In the Bible, there are four gospels recorded and commence in the New Testament. Although the authorship is not entirely evident, the writings are in accordance to Matthew, Mark, Luke and John. These authors spent time with Jesus and are likely to target different groups of people due to their upbringing. The authors give an overview of Jesus’ life from birth, ministry, death, and resurrection, as well as a short period of time following his ascension to heaven. It has been estimated that Jesus lived approximately 33 years and the books cover key moments in Jesus’ life.
When we seek to answer who wrote the gospels, we are given a little bit of a background to each. Commencing with Matthew, who was also referred to as Levi, was a publican/tax collector, which was a hated job role due to the unjust culture/criminal reputation associated with tax collectors, but the Lord Jesus saw potential in Matthew. In the Bible, tax collectors are described in lists that include prostitutes, Gentiles, and sinners (Matthew 9:10,18:17,21:31, Luke 5:30). Matthew was likely to target the Jews by his writings.
Little is known about Mark, but it appears he was associated with Peter (Acts 12:12) and Paul (Acts 15:37) in the preaching effort. Mark was likely to target the Romans with his writings and focuses more on Jesus’ actions than the genealogies.
Luke was a Greek (Gentile) and a physician. The writings appear to be a summary in an orderly account of the events of Jesus’ life as set out in the opening of the book (Luke 1:1-4). Luke was likely targeting Greeks with his writings.
John was known as the beloved disciple and was given the surname Boanerges meaning ‘son of thunder’ by Jesus (Mark 3:17) due to his fiery temper (Luke 9:54). John was a fisherman and appears to be one of Jesus’ closest 3 friends, along with Peter and James. John also wrote John I, John II, John III and Revelation. John wrote to everyone.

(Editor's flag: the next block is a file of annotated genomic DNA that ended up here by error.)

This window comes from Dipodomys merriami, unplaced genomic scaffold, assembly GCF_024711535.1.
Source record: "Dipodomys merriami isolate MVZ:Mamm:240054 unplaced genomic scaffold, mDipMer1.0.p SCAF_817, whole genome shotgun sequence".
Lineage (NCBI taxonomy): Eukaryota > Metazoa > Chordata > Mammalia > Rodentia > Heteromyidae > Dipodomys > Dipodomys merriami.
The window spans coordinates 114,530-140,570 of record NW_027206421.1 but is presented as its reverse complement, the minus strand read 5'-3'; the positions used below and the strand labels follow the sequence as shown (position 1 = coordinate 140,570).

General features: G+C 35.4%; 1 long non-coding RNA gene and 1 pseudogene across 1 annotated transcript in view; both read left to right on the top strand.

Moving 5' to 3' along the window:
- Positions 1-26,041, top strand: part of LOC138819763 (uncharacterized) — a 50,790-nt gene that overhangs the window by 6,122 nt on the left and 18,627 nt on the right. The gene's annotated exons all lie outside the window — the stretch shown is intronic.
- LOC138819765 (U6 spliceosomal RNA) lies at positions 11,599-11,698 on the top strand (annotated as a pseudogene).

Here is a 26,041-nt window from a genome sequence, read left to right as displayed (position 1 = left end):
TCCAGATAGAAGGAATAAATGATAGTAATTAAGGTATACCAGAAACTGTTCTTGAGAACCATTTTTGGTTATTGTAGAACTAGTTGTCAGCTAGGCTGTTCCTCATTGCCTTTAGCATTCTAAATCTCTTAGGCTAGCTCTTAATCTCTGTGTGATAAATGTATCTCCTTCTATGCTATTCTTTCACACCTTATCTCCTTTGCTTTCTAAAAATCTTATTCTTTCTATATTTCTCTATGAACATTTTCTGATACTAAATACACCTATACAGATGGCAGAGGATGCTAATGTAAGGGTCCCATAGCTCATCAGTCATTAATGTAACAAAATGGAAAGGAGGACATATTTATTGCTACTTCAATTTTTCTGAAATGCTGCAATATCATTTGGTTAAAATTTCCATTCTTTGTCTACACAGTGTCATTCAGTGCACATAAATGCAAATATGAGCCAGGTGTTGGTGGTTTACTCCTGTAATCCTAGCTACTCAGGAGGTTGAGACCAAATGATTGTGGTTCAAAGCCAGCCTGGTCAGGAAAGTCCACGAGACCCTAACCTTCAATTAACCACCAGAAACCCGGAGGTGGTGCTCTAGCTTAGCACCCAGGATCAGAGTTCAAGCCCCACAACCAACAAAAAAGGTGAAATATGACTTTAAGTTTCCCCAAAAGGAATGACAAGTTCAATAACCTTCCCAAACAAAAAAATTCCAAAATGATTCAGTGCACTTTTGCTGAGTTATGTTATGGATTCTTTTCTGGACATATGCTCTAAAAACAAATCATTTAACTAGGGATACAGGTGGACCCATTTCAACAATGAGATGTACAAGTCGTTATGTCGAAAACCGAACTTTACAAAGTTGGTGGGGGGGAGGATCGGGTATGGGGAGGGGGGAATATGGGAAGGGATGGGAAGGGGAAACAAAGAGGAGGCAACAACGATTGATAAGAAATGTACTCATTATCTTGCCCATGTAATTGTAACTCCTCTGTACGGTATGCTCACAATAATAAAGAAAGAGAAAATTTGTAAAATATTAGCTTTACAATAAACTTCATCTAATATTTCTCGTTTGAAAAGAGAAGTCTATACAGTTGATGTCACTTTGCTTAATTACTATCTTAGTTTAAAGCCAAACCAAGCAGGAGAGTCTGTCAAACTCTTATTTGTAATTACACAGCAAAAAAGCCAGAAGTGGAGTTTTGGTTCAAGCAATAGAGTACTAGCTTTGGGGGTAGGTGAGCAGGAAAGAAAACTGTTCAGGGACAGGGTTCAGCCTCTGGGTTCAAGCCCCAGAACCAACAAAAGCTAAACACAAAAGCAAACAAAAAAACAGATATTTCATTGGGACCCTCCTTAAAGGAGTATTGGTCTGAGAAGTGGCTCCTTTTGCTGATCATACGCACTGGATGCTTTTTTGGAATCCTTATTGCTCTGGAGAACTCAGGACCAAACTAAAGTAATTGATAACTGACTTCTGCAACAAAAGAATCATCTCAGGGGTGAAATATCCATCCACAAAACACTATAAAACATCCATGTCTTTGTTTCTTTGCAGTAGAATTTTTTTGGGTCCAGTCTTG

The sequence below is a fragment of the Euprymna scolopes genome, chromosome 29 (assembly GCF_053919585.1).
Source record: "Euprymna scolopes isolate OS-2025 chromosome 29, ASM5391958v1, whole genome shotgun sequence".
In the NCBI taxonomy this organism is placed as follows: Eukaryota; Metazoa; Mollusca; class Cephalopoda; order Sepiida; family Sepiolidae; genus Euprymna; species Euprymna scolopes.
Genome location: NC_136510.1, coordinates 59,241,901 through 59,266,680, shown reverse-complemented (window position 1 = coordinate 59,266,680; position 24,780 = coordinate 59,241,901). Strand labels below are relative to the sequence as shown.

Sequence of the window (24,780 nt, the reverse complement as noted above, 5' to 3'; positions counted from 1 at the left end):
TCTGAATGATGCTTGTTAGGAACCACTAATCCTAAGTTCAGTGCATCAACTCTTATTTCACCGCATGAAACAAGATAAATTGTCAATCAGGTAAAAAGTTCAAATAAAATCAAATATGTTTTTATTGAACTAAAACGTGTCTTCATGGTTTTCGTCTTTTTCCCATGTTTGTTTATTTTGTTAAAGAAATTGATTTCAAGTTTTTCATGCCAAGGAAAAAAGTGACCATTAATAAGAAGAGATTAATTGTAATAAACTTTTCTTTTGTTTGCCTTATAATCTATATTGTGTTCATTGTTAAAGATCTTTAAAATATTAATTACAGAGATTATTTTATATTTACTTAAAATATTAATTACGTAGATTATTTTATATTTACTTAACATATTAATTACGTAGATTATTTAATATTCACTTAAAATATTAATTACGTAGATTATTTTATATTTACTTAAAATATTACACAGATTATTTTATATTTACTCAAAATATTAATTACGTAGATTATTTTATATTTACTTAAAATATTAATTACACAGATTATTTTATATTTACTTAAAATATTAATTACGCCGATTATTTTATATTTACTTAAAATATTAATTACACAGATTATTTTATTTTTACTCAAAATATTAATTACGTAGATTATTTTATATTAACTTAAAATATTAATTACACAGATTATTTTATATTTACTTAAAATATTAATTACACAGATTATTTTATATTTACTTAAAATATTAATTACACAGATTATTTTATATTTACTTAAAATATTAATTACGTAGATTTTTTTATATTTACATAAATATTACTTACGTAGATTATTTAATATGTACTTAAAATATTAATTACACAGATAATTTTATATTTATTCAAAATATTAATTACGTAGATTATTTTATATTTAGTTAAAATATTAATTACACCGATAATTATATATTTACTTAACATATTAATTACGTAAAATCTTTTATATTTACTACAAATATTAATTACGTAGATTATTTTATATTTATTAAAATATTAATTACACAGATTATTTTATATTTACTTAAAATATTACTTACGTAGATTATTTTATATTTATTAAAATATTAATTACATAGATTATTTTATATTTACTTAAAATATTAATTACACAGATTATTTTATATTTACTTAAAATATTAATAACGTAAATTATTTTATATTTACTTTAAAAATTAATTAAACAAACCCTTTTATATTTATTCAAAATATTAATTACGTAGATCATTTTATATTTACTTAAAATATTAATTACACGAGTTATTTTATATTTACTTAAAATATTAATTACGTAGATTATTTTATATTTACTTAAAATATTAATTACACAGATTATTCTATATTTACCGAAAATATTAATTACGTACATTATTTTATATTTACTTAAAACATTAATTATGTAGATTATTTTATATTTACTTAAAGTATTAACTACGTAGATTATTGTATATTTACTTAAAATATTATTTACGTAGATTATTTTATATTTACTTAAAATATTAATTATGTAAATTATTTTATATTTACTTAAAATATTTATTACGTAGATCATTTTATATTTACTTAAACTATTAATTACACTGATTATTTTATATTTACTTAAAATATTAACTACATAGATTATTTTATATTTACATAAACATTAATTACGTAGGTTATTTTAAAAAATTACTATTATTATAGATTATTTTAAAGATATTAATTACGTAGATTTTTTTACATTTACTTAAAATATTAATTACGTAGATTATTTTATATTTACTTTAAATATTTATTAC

But even with the variety of who each author was targeting from their writing style, there was a key focus for the time after the books… Looking at the word “gospel,” which when it is translated from the Greek means “good message,” we read that the good message or good news is in relation to the Kingdom of God (Luke 8:1). This is so that those who believe the Good news must then believe and be baptised, as it is written in Mark 16:15-16:
"And he said to them, “Go into all the world and proclaim the gospel to the whole creation. Whoever believes and is baptized will be saved, but whoever does not believe will be condemned."
Although the kingdom is a whole topic itself; it is truly a time to look forward to as unlike the world today, God will no longer allow pain, crying or suffering but everlasting life as death, famines and pestilences will be no more (Revelation 21:1-4). This is what Jesus will do when He returns and the message is reinforced in 1 Corinthians 15:50-53:
"I tell you this, brothers: flesh and blood cannot inherit the kingdom of God, nor does the perishable inherit the imperishable. Behold! I tell you a mystery. We shall not all sleep, but we shall all be changed, in a moment, in the twinkling of an eye, at the last trumpet. For the trumpet will sound, and the dead will be raised imperishable, and we shall be changed. For this perishable body must put on the imperishable, and this mortal body must put on immortality."
This is for the purpose that we will be able to overcome the sting and power of sin, which results in death by the grace of God who gives us this victory through his Son the Lord Jesus.
This time to come is one of the key reasons that the Lord Jesus came to earth but also the reason for the preaching message that is continued by believers. Everyone has an option for the hope of a better future that is a gift freely given, so during this festive holiday season, hopefully we can use this time to reflect on the hope of this amazing time to come.